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Follow Along With This Easy Bread Recipe

20 April 2020
by Giada De Laurentiis
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I've been turning to baking nonstop this last month, and my newest venture? This easy bread recipe!

A lot of people may not know this, but before I really became focused on a culinary career, baking was my passion. It's always been something I find very therapeutic and calming, so I've been turning to baking all sorts of creations multiple times a week lately... Jade certainly isn't mad about the surplus of desserts! I've made cookies, cakes, and all kinds of baked goods - but this week, I wanted to tackle an easy bread recipe. I've had a lot of trouble finding yeast, so I turned to a more traditional method of bread-making... using a starter!
So, what exactly is a starter? Basically, it's a method of creating naturally-occurring yeast by fermenting flour and water. It's absolutely doable at home, but I also think it's really fun to purchase heirloom starter cultures from places around the world! Environments around the globe all have different levels of humidity, and all sorts of differences in the air that contribute differently to making bread. It's why the pizza crust tastes so good in Naples, why the bagels are so great in NYC, and why sourdough is so extra-delicious by the bay in San Francisco. Because I wanted to make a really great sourdough, I opted for purchasing a San Francisco-style starter here! As far as making your own starter, King Arthur flour has a very simple guide on how to do it here.
So, here was my process making this easy bread recipe!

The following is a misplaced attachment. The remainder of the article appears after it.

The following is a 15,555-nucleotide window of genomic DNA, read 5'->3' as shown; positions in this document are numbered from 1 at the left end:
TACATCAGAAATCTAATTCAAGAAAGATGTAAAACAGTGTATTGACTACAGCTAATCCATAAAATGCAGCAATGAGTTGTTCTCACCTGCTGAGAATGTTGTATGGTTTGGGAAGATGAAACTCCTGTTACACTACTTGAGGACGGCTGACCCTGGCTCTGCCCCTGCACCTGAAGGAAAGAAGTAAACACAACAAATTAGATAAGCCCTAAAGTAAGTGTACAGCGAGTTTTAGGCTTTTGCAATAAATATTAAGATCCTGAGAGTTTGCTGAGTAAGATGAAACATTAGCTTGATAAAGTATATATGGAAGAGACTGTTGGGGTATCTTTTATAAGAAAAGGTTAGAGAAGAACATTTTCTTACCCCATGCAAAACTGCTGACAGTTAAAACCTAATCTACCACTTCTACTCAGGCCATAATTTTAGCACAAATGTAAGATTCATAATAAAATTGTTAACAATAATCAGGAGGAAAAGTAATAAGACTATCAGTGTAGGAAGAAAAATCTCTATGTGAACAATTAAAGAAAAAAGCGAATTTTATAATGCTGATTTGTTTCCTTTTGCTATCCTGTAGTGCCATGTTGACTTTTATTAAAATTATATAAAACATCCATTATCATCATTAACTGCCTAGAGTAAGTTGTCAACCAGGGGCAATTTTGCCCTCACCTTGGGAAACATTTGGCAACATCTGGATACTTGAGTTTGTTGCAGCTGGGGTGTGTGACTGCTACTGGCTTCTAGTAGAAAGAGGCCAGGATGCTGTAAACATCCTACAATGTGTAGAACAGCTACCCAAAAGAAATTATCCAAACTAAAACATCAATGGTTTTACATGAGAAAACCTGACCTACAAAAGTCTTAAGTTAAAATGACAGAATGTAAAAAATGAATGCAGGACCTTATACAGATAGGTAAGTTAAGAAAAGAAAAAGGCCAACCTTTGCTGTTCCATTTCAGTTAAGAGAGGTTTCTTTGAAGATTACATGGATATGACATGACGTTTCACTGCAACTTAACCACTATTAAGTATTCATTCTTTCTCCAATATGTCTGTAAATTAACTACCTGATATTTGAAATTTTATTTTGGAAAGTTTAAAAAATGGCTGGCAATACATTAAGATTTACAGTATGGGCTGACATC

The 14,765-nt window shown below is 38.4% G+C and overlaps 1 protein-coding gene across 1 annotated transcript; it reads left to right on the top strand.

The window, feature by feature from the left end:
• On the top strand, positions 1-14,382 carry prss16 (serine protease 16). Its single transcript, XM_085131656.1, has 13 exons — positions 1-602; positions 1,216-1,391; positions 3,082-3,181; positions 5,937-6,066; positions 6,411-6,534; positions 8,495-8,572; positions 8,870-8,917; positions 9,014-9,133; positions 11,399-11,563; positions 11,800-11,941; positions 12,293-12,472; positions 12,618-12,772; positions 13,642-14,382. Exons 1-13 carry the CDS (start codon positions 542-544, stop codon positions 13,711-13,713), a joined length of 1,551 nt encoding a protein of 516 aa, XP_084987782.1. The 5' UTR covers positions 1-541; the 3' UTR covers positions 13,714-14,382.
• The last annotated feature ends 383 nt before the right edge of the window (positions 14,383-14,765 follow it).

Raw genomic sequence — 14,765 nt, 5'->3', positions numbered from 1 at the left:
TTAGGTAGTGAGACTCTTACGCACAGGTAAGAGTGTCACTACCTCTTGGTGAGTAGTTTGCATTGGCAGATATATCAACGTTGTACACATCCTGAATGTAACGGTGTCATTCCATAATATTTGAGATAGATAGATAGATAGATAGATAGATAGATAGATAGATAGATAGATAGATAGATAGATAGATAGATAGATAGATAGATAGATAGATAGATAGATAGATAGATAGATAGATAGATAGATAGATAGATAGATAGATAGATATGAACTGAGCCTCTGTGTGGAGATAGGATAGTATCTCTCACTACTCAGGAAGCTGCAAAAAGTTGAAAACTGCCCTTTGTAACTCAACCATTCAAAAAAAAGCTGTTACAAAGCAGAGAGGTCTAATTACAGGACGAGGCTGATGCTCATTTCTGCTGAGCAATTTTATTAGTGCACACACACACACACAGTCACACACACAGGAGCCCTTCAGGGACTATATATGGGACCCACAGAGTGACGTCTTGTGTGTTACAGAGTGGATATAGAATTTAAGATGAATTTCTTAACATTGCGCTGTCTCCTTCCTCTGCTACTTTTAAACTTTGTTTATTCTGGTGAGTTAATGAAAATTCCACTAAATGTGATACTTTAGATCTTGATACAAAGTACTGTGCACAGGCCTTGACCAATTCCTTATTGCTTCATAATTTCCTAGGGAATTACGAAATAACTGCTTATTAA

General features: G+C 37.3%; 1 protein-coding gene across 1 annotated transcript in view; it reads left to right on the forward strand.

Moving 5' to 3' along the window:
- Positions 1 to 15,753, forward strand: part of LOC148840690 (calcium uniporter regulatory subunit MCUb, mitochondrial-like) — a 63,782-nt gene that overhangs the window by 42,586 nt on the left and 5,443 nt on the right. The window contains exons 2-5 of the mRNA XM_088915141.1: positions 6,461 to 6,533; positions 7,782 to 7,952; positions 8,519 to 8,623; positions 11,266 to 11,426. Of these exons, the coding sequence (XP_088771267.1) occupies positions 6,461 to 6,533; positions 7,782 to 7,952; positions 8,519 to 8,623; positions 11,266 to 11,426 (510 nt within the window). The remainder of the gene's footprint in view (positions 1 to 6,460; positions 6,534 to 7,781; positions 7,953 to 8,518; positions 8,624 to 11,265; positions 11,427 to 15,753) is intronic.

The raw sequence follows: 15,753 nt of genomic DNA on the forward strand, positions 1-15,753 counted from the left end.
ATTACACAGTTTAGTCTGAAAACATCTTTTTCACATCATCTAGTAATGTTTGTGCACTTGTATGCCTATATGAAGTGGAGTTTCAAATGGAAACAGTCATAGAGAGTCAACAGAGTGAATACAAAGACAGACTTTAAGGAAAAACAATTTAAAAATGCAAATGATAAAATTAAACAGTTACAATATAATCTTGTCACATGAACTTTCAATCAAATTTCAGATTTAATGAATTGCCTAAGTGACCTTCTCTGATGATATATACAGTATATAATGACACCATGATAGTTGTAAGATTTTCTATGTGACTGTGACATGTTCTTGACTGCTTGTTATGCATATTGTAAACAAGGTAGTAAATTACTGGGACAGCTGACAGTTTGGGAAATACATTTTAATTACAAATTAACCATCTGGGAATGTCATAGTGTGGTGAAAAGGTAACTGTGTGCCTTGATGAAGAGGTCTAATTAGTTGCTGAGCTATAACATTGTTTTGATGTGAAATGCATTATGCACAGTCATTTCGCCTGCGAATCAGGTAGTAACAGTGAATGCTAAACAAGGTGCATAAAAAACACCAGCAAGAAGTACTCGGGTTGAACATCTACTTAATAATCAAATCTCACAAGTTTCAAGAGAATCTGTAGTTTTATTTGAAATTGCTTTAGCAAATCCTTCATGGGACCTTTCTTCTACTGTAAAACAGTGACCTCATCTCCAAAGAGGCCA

1. Activating the starter culture and allowing it to leaven!


2. How it looked after spending 12 hours in the fridge overnight. Look at all those bubbles - it's alive!


3. After adding flour, I worked and kneaded the bread dough over and over until the gluten felt developed (when it becomes very elastic!) and the dough felt nice and soft. I then let the dough rest, covered, for an hour.


4. Divided the dough in half!


5. The dough went into bread baskets to proof overnight. The ridges make the dough look really pretty, but a ceramic or wooden bowl will work too!


6. Look at the pretty ridges! I turned the dough out into a dutch oven.


7. Cut a slit on top... and now it's time to bake!


8. Success! The bread turned out beautiful and developed some really great color.

Normally, for making bread, I would opt for regular bakers yeast because it's generally so accessible. However, since it's hard to find right now, I turned to this form of bread-making instead - and I have to say, I really enjoyed it! There is definitely much more depth of flavor in a cultured starter, and I just loved the texture of the bread, too. I am grateful for these moments right now in which I'm expanding my horizons a bit because of the limitations we're facing.
Happy baking - and I hope you enjoy this easy bread recipe too!


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